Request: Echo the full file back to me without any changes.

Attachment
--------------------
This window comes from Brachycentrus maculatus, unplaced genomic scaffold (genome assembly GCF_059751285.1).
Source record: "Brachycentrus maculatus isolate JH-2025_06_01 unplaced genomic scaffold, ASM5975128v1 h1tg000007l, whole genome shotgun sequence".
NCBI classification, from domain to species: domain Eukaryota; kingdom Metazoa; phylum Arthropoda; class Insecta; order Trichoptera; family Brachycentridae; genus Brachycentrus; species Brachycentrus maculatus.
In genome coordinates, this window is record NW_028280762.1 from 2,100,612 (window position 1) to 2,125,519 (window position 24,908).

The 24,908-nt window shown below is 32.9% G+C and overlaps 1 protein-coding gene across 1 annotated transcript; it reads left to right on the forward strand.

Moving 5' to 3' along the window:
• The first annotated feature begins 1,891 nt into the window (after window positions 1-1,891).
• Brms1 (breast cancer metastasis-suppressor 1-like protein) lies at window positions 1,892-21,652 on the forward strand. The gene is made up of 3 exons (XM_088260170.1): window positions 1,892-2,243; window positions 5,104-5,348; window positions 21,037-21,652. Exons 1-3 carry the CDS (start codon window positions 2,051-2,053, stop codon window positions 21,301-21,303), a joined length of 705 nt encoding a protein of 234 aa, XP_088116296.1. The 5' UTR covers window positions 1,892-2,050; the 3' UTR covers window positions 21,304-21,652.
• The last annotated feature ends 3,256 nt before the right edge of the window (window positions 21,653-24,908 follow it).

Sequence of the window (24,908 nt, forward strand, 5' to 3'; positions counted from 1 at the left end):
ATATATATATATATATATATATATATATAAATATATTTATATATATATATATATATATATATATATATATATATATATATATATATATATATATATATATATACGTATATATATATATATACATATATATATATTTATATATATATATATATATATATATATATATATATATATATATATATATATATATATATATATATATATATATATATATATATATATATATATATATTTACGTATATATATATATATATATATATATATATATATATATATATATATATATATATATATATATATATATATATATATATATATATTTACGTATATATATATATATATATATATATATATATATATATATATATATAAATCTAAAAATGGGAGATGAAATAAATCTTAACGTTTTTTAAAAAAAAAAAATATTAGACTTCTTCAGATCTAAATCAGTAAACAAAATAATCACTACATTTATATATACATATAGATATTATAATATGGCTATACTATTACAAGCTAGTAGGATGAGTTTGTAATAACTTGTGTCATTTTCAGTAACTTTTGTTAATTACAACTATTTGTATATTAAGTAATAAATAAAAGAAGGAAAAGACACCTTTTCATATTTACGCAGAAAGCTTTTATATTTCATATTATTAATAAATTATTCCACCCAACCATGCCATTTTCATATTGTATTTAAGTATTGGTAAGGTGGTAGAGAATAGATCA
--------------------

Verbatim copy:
This window comes from Brachycentrus maculatus, unplaced genomic scaffold (genome assembly GCF_059751285.1).
Source record: "Brachycentrus maculatus isolate JH-2025_06_01 unplaced genomic scaffold, ASM5975128v1 h1tg000007l, whole genome shotgun sequence".
NCBI classification, from domain to species: domain Eukaryota; kingdom Metazoa; phylum Arthropoda; class Insecta; order Trichoptera; family Brachycentridae; genus Brachycentrus; species Brachycentrus maculatus.
In genome coordinates, this window is record NW_028280762.1 from 2,100,612 (window position 1) to 2,125,519 (window position 24,908).

The 24,908-nt window shown below is 32.9% G+C and overlaps 1 protein-coding gene across 1 annotated transcript; it reads left to right on the forward strand.

Moving 5' to 3' along the window:
• The first annotated feature begins 1,891 nt into the window (after window positions 1-1,891).
• Brms1 (breast cancer metastasis-suppressor 1-like protein) lies at window positions 1,892-21,652 on the forward strand. The gene is made up of 3 exons (XM_088260170.1): window positions 1,892-2,243; window positions 5,104-5,348; window positions 21,037-21,652. Exons 1-3 carry the CDS (start codon window positions 2,051-2,053, stop codon window positions 21,301-21,303), a joined length of 705 nt encoding a protein of 234 aa, XP_088116296.1. The 5' UTR covers window positions 1,892-2,050; the 3' UTR covers window positions 21,304-21,652.
• The last annotated feature ends 3,256 nt before the right edge of the window (window positions 21,653-24,908 follow it).

Sequence of the window (24,908 nt, forward strand, 5' to 3'; positions counted from 1 at the left end):
ATATATATATATATATATATATATATATAAATATATTTATATATATATATATATATATATATATATATATATATATATATATATATATATATATATATATATACGTATATATATATATATACATATATATATATTTATATATATATATATATATATATATATATATATATATATATATATATATATATATATATATATATATATATATATATATATATATATATATATATATTTACGTATATATATATATATATATATATATATATATATATATATATATATATATATATATATATATATATATATATATATATATATATTTACGTATATATATATATATATATATATATATATATATATATATATATATAAATCTAAAAATGGGAGATGAAATAAATCTTAACGTTTTTTAAAAAAAAAAAATATTAGACTTCTTCAGATCTAAATCAGTAAACAAAATAATCACTACATTTATATATACATATAGATATTATAATATGGCTATACTATTACAAGCTAGTAGGATGAGTTTGTAATAACTTGTGTCATTTTCAGTAACTTTTGTTAATTACAACTATTTGTATATTAAGTAATAAATAAAAGAAGGAAAAGACACCTTTTCATATTTACGCAGAAAGCTTTTATATTTCATATTATTAATAAATTATTCCACCCAACCATGCCATTTTCATATTGTATTTAAGTATTGGTAAGGTGGTAGAGAATAGATCA